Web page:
Management to enhance pollen and nectar resources for bumblebees and butterflies within intensively farmed landscapes

Management to enhance pollen and nectar resources for bumblebees and butterflies within... There have been serious global declines in diversity of bumblebees, butterflies and other pollinating insects. The most effective means of increasing abundance and diversity of bumblebees on farmland is to sow simple, low cost mixtures of dicotyledons rich in pollen and nectar, as prescribed under the UK agri-environment schemes. The potential benefits of this management prescription for butterflies are unknown. Similarly, more information is needed on how to manage this habitat to maximise the provision of pollen and nectar resources whilst protecting breeding habitat for butterflies. This study aimed to devise mixtures and cutting management regimes which address these issues. We found significant effects of seed mixture, timing and frequency of cutting, and removal of cut material on vegetation composition, flower resource availability and pollinators (the abundance, species richness and temporal distribution of butterflies and bumblebees, including males and queens, attracted to the mixtures). We recommend that nectar flower mixtures are refined by the inclusion of the best performing species to provide mid- and late-season forage resources (Trifolium spp., Lotus corniculatus and Centaurea nigra), and the removal of competitive grass species. Summer cutting in May or early June, with removal of herbage where possible, should be applied to half the patch to extend the flowering season, and minimise damage to butterfly breeding habitat. This should be accompanied by the typical autumn cut to the whole patch. Even with best management practice, such nectar flower mixtures are only effective for 3–4 years and this should be recognised in policies aimed at enhancing pollinator populations in agricultural landscapes. http://www.deepdyve.com/assets/images/DeepDyve-Logo-lg.png Journal of Insect Conservation Springer Journals

Management to enhance pollen and nectar resources for bumblebees and butterflies within intensively farmed landscapes

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Publisher
Springer Journals
Copyright
Copyright © 2011 by Springer Science+Business Media B.V.
Subject
Life Sciences; Entomology; Animal Ecology; Life Sciences, general; Biodiversity; Conservation Biology/Ecology
ISSN
1366-638X
eISSN
1572-9753
DOI
10.1007/s10841-011-9383-x
Publisher site
See Article on Publisher Site

Abstract

There have been serious global declines in diversity of bumblebees, butterflies and other pollinating insects. The most effective means of increasing abundance and diversity of bumblebees on farmland is to sow simple, low cost mixtures of dicotyledons rich in pollen and nectar, as prescribed under the UK agri-environment schemes. The potential benefits of this management prescription for butterflies are unknown. Similarly, more information is needed on how to manage this habitat to maximise the provision of pollen and nectar resources whilst protecting breeding habitat for butterflies. This study aimed to devise mixtures and cutting management regimes which address these issues. We found significant effects of seed mixture, timing and frequency of cutting, and removal of cut material on vegetation composition, flower resource availability and pollinators (the abundance, species richness and temporal distribution of butterflies and bumblebees, including males and queens, attracted to the mixtures). We recommend that nectar flower mixtures are refined by the inclusion of the best performing species to provide mid- and late-season forage resources (Trifolium spp., Lotus corniculatus and Centaurea nigra), and the removal of competitive grass species. Summer cutting in May or early June, with removal of herbage where possible, should be applied to half the patch to extend the flowering season, and minimise damage to butterfly breeding habitat. This should be accompanied by the typical autumn cut to the whole patch. Even with best management practice, such nectar flower mixtures are only effective for 3–4 years and this should be recognised in policies aimed at enhancing pollinator populations in agricultural landscapes.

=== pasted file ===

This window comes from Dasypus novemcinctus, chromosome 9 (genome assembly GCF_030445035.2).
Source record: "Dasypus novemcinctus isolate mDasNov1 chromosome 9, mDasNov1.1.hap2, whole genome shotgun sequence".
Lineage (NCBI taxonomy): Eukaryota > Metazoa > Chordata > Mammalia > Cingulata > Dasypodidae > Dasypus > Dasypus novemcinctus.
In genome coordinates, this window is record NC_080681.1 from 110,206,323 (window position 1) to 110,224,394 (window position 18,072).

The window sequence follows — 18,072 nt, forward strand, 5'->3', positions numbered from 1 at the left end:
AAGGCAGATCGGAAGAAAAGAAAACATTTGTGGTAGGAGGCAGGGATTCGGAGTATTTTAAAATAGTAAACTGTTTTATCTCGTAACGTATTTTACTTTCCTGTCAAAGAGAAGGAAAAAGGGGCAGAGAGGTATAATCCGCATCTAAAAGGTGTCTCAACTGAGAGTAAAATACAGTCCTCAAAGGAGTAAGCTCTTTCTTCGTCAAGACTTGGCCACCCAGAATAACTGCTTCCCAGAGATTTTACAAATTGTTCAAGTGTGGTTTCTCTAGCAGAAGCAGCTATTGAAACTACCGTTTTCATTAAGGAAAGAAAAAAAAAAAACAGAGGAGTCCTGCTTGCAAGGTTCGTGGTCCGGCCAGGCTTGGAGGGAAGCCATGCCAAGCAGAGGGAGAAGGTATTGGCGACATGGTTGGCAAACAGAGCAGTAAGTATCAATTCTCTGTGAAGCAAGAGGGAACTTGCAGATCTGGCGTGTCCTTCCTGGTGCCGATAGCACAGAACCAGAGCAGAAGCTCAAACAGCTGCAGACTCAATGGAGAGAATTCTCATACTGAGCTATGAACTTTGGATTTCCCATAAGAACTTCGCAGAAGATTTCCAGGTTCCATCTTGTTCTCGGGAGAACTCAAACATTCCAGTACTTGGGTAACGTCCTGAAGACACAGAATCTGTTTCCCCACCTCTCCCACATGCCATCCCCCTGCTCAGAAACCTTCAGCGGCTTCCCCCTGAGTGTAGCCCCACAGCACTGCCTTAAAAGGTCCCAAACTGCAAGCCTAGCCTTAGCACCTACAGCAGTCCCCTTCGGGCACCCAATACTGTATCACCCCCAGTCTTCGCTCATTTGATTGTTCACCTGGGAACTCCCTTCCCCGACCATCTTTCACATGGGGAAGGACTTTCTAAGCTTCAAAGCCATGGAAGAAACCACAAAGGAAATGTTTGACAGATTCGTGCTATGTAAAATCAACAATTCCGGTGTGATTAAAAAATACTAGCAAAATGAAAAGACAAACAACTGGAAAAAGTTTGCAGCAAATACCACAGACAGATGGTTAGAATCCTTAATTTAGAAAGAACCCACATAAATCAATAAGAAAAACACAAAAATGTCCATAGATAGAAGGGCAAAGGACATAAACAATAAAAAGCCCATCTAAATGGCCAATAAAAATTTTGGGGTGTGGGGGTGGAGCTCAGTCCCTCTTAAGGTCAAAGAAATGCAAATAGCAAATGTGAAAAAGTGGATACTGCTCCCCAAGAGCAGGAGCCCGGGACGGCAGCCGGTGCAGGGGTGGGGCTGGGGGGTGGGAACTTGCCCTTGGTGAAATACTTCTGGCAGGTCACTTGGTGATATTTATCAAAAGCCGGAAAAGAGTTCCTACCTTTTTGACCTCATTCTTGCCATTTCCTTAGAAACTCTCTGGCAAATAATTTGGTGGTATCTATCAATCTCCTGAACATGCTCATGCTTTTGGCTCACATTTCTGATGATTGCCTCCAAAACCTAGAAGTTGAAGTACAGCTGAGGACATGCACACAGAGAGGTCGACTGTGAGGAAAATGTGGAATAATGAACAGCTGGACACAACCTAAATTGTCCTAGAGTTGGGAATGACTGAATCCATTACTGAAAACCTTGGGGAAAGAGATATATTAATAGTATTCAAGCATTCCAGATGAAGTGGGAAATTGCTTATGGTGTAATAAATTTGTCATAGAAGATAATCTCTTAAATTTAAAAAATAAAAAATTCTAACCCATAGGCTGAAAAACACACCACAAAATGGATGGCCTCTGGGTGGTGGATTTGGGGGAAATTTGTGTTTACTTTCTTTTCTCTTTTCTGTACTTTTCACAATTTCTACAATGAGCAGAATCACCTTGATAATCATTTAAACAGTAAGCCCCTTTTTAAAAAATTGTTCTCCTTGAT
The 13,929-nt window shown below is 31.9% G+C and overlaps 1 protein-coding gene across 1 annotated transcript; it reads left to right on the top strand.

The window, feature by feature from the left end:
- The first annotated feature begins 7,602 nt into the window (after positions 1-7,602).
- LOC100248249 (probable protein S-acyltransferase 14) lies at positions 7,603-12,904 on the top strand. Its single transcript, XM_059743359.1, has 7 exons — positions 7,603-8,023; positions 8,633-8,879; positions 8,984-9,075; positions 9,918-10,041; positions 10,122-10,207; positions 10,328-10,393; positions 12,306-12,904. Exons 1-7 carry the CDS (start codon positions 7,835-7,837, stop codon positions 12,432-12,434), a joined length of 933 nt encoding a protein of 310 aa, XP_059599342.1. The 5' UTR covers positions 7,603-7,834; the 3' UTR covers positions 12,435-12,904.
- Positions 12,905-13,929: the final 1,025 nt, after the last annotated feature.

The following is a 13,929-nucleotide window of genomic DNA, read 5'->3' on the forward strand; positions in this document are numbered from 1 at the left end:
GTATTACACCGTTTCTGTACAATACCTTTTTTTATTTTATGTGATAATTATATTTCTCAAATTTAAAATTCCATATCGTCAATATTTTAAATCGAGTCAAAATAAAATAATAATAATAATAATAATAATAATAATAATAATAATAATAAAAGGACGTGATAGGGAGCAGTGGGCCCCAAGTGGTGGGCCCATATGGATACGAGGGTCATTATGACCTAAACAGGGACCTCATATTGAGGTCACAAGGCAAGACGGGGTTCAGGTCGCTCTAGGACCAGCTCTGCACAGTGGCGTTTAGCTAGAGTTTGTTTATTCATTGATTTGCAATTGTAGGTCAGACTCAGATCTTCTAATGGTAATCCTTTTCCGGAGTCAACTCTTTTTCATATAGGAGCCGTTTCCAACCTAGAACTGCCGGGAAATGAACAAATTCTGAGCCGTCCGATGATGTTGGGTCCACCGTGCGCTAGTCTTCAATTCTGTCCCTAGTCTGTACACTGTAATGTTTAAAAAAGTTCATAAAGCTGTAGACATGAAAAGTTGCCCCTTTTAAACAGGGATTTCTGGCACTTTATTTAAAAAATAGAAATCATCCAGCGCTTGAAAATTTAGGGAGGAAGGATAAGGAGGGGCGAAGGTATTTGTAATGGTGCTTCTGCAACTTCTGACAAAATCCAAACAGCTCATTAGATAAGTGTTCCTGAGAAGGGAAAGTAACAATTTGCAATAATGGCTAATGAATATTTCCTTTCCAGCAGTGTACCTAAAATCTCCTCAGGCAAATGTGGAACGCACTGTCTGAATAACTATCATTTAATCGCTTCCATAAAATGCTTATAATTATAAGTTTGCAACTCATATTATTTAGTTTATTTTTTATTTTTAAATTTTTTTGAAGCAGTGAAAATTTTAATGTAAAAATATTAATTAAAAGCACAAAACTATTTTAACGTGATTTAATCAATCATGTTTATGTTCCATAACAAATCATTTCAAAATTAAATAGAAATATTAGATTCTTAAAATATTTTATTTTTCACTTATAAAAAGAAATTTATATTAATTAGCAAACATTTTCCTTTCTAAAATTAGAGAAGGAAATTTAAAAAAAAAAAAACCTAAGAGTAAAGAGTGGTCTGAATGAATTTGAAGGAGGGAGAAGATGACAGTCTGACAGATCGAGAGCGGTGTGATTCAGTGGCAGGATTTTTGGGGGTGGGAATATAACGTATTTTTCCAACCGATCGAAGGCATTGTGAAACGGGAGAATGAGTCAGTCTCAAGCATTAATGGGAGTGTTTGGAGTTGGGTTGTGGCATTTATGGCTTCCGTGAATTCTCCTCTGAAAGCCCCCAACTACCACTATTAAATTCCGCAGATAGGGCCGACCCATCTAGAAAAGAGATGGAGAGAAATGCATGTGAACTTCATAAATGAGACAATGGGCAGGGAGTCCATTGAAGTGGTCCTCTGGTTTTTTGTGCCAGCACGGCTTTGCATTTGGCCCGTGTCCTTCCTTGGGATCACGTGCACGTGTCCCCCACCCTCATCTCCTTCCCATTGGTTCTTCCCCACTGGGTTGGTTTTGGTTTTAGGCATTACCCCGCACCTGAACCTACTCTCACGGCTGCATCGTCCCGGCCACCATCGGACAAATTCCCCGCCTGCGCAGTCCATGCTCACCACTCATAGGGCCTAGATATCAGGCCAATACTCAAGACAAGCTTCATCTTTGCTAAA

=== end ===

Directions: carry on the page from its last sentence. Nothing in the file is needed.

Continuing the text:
Journal

Journal of Insect ConservationSpringer Journals

Published: Feb 5, 2011

References

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